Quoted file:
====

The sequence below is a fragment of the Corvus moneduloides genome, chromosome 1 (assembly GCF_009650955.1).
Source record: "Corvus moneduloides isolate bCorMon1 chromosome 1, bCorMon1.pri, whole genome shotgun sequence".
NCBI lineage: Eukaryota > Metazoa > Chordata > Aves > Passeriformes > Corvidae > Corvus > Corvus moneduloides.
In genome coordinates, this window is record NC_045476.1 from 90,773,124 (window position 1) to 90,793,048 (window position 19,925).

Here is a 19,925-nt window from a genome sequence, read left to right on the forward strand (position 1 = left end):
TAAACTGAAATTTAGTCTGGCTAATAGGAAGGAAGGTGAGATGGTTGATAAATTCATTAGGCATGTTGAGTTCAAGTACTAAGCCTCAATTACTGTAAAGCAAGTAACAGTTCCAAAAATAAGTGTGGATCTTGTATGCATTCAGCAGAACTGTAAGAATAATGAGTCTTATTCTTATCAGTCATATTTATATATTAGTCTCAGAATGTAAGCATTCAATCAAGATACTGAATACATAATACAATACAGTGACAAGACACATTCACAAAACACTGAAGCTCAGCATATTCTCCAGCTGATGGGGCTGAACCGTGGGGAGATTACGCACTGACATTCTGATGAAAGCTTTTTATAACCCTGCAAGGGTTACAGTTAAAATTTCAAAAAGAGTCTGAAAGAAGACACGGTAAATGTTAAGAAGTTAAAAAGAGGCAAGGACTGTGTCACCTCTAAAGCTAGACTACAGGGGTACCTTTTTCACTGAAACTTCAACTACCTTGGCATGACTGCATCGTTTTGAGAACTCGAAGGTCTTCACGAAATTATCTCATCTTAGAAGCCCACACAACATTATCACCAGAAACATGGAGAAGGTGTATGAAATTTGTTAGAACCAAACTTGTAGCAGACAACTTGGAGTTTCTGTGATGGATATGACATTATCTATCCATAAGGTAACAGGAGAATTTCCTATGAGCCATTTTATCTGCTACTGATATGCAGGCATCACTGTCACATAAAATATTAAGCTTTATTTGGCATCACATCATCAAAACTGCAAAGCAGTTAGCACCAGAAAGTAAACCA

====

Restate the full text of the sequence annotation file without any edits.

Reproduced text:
The sequence below is a fragment of the Corvus moneduloides genome, chromosome 1 (assembly GCF_009650955.1).
Source record: "Corvus moneduloides isolate bCorMon1 chromosome 1, bCorMon1.pri, whole genome shotgun sequence".
NCBI lineage: Eukaryota > Metazoa > Chordata > Aves > Passeriformes > Corvidae > Corvus > Corvus moneduloides.
In genome coordinates, this window is record NC_045476.1 from 90,773,124 (window position 1) to 90,793,048 (window position 19,925).

Here is a 19,925-nt window from a genome sequence, read left to right on the forward strand (position 1 = left end):
TAAACTGAAATTTAGTCTGGCTAATAGGAAGGAAGGTGAGATGGTTGATAAATTCATTAGGCATGTTGAGTTCAAGTACTAAGCCTCAATTACTGTAAAGCAAGTAACAGTTCCAAAAATAAGTGTGGATCTTGTATGCATTCAGCAGAACTGTAAGAATAATGAGTCTTATTCTTATCAGTCATATTTATATATTAGTCTCAGAATGTAAGCATTCAATCAAGATACTGAATACATAATACAATACAGTGACAAGACACATTCACAAAACACTGAAGCTCAGCATATTCTCCAGCTGATGGGGCTGAACCGTGGGGAGATTACGCACTGACATTCTGATGAAAGCTTTTTATAACCCTGCAAGGGTTACAGTTAAAATTTCAAAAAGAGTCTGAAAGAAGACACGGTAAATGTTAAGAAGTTAAAAAGAGGCAAGGACTGTGTCACCTCTAAAGCTAGACTACAGGGGTACCTTTTTCACTGAAACTTCAACTACCTTGGCATGACTGCATCGTTTTGAGAACTCGAAGGTCTTCACGAAATTATCTCATCTTAGAAGCCCACACAACATTATCACCAGAAACATGGAGAAGGTGTATGAAATTTGTTAGAACCAAACTTGTAGCAGACAACTTGGAGTTTCTGTGATGGATATGACATTATCTATCCATAAGGTAACAGGAGAATTTCCTATGAGCCATTTTATCTGCTACTGATATGCAGGCATCACTGTCACATAAAATATTAAGCTTTATTTGGCATCACATCATCAAAACTGCAAAGCAGTTAGCACCAGAAAGTAAACCA